Tourette's syndrome: from behaviour to biology

Lancet Neurol. 2005 Mar;4(3):149-59. doi: 10.1016/S1474-4422(05)01012-4.


Tourette's syndrome (TS) is a chronic neuropsychiatric disorder characterised by motor and vocal tics. Diagnosis is based solely on clinical criteria. The prevalence of this syndrome is estimated to be between one and ten per 1000 children and adolescents and the outcome is generally favourable; most patients improve by their late teens or early adulthood. Affected individuals are at increased risk of various comorbid neurobehavioural problems, the negative effects of which commonly exceed those of tics. Despite evidence that TS is an inherited disorder, the exact genetic abnormality is unknown. Environmental factors might have an important role in the expression of tics, and a poststreptococcal autoimmune cause has been proposed but is unproven. Brain imaging, neurophysiological, and post-mortem studies support involvement of cortical-striatal-thalamocortical pathways, but the definitive pathophysiological mechanism or neurotransmitter abnormality is unknown. Recent evidence, however, suggests a prefrontal dopaminergic abnormality. Traditional neuroleptics are the standard treatment for TS, but there is increasing interest in non-neuroleptic drugs, behavioural therapies, and surgical approaches.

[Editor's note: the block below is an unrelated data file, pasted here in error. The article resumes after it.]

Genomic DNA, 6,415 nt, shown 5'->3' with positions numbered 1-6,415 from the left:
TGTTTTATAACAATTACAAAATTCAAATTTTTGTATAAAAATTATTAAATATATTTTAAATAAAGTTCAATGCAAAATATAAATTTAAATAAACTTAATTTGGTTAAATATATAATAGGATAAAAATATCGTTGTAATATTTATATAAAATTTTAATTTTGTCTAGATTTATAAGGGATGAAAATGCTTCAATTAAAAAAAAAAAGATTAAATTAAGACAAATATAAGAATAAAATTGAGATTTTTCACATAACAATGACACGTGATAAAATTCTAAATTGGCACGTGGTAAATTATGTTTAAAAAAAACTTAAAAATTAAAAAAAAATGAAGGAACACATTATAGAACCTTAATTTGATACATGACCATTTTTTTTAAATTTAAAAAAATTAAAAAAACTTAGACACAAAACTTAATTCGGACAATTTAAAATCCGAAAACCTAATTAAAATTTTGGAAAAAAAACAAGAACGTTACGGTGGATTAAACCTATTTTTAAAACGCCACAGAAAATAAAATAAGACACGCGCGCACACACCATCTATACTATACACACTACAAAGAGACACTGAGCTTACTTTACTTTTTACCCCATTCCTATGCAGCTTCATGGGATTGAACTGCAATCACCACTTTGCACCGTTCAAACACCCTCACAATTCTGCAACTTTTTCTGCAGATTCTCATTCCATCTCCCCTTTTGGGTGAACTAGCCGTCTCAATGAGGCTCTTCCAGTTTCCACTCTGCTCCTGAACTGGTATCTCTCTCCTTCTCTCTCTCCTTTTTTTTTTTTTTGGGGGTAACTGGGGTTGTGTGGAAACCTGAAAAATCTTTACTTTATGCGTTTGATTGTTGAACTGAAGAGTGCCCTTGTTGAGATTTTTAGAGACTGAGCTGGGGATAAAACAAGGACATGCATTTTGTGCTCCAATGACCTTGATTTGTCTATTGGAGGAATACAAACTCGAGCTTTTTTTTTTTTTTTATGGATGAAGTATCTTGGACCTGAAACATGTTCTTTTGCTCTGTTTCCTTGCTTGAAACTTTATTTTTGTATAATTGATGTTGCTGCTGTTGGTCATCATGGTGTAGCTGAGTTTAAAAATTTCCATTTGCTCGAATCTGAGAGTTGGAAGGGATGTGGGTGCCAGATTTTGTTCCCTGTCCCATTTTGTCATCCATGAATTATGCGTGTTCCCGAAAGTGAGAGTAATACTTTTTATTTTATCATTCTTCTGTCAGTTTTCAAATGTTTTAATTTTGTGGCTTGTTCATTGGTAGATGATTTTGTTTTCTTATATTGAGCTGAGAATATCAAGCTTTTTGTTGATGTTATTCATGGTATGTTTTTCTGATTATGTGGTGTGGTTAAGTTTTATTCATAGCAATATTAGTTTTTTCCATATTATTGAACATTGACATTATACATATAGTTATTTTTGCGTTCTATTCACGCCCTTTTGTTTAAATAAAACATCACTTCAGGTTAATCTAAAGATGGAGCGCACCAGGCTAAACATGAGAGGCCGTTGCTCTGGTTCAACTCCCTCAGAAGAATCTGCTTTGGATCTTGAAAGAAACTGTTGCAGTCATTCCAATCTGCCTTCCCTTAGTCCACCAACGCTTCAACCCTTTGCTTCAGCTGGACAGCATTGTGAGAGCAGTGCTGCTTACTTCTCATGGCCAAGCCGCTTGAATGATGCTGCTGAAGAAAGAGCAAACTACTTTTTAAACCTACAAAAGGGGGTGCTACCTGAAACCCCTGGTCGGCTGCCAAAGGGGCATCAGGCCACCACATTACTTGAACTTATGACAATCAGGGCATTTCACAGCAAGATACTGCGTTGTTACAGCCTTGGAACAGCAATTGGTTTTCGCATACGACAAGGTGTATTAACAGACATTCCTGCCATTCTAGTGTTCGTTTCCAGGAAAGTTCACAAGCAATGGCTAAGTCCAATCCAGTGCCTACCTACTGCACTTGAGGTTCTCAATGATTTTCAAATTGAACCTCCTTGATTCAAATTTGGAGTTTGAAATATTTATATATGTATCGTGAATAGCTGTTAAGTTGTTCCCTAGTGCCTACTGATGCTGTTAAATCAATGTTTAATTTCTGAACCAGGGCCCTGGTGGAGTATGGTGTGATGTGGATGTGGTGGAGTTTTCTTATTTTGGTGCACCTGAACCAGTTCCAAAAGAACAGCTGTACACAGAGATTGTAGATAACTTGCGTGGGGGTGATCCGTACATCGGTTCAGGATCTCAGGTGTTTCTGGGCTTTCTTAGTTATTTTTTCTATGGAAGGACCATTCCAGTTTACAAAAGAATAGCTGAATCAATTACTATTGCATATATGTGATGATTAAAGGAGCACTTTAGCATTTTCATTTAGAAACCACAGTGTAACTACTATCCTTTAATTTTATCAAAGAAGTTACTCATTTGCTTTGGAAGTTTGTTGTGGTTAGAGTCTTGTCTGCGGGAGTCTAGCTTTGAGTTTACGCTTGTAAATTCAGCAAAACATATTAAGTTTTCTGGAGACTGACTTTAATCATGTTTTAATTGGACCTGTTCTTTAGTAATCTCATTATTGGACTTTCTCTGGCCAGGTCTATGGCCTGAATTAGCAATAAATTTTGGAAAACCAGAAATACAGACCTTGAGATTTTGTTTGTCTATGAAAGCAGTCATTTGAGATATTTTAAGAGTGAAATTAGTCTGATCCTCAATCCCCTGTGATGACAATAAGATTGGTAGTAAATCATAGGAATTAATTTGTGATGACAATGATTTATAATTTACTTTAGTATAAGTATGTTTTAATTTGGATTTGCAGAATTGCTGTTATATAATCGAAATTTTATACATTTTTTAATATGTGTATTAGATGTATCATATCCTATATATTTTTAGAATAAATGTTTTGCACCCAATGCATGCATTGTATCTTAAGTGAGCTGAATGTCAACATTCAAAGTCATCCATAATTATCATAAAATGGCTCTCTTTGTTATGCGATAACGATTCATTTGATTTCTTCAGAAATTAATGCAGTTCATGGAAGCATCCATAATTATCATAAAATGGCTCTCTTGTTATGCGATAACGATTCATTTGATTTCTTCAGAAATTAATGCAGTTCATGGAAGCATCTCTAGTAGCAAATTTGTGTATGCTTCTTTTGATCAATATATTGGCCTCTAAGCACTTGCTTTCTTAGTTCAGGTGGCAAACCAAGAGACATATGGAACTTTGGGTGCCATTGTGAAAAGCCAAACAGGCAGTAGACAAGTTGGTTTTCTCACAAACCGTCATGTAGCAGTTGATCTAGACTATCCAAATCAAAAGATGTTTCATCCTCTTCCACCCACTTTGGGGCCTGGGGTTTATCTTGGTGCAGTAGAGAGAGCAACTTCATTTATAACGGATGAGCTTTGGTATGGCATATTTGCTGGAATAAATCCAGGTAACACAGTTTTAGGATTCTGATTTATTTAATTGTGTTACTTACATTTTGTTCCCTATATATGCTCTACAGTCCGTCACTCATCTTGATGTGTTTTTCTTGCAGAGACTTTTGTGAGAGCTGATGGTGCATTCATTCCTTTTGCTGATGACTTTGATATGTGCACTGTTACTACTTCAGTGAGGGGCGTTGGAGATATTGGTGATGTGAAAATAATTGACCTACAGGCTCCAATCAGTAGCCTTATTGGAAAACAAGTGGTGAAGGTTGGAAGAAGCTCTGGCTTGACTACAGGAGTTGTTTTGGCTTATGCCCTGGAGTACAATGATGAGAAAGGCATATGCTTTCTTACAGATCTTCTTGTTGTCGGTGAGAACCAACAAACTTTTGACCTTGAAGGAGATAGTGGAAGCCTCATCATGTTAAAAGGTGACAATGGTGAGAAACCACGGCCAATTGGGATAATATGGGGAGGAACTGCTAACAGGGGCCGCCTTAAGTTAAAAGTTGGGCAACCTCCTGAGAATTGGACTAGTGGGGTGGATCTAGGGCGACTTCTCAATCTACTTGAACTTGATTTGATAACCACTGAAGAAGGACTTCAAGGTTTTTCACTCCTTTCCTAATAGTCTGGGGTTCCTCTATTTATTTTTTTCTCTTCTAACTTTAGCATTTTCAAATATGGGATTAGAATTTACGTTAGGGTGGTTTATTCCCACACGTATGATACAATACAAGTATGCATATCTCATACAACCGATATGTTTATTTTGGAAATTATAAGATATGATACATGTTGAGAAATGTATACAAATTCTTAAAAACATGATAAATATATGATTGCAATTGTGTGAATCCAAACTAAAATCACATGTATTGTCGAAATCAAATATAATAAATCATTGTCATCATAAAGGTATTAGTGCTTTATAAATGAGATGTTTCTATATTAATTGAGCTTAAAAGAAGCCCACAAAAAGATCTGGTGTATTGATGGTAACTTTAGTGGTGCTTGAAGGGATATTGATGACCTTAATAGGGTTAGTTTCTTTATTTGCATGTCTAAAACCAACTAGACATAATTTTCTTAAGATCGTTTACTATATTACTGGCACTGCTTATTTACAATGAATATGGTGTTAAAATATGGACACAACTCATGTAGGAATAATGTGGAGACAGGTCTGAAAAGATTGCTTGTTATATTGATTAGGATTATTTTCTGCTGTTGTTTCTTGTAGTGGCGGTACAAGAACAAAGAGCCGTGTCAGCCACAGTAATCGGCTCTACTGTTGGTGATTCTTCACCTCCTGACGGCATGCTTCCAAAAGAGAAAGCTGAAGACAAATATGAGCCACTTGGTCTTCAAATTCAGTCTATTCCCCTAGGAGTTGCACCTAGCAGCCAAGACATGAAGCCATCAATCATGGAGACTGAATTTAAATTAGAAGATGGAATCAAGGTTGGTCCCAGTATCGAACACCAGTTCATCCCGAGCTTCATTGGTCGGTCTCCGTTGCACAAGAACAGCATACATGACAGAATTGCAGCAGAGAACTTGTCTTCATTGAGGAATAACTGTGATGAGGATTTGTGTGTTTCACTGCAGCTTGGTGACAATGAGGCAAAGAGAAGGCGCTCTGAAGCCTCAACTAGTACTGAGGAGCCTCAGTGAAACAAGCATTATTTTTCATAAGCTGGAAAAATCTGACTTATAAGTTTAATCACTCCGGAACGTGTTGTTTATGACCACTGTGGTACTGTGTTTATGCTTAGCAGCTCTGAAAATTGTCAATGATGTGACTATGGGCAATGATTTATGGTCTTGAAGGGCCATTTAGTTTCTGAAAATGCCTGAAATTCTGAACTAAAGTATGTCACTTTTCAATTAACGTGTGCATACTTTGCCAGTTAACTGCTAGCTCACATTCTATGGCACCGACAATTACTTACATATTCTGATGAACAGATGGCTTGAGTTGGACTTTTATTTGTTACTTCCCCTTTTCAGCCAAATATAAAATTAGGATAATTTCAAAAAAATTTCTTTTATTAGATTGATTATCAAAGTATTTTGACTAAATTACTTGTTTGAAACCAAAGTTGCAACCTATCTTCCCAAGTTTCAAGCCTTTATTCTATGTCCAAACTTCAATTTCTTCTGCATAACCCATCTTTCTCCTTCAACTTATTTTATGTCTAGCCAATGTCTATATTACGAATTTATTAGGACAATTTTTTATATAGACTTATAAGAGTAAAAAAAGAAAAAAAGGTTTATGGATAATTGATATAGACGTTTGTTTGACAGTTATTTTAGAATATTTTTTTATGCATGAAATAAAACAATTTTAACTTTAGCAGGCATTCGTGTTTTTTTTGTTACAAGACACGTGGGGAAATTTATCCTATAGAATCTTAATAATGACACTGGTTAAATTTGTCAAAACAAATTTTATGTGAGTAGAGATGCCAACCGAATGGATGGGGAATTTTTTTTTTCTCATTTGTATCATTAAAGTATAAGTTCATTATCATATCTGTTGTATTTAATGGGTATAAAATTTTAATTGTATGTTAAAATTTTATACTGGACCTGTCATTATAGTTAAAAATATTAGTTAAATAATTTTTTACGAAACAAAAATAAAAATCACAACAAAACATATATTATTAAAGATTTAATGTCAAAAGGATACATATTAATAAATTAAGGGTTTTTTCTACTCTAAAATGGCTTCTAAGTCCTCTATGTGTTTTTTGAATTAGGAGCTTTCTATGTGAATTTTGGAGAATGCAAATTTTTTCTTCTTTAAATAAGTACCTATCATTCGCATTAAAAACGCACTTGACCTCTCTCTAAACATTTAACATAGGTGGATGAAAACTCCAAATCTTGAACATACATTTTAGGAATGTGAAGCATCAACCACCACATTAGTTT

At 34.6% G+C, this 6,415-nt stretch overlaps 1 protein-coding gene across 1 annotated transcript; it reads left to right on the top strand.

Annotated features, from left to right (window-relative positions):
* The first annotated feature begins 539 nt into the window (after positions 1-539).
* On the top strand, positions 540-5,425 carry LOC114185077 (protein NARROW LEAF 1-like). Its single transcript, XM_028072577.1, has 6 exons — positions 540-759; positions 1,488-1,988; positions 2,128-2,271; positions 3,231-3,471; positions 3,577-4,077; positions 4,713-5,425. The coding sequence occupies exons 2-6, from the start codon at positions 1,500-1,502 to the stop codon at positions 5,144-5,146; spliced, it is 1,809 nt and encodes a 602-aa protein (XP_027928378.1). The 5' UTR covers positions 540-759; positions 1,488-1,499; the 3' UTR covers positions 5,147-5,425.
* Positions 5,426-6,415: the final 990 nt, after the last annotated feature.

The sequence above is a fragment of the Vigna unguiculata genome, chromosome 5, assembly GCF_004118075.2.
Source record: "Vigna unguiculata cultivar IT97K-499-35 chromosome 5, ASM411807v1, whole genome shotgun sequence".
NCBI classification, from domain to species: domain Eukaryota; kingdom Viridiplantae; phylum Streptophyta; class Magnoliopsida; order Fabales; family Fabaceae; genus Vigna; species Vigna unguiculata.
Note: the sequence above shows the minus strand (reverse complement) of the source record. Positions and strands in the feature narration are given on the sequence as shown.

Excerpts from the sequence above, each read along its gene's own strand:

Publication types

  • Research Support, Non-U.S. Gov't
  • Review

MeSH terms

  • Comorbidity
  • Humans
  • Prevalence
  • Tourette Syndrome / diagnosis
  • Tourette Syndrome / epidemiology
  • Tourette Syndrome / physiopathology*
  • Tourette Syndrome / psychology*
  • Tourette Syndrome / therapy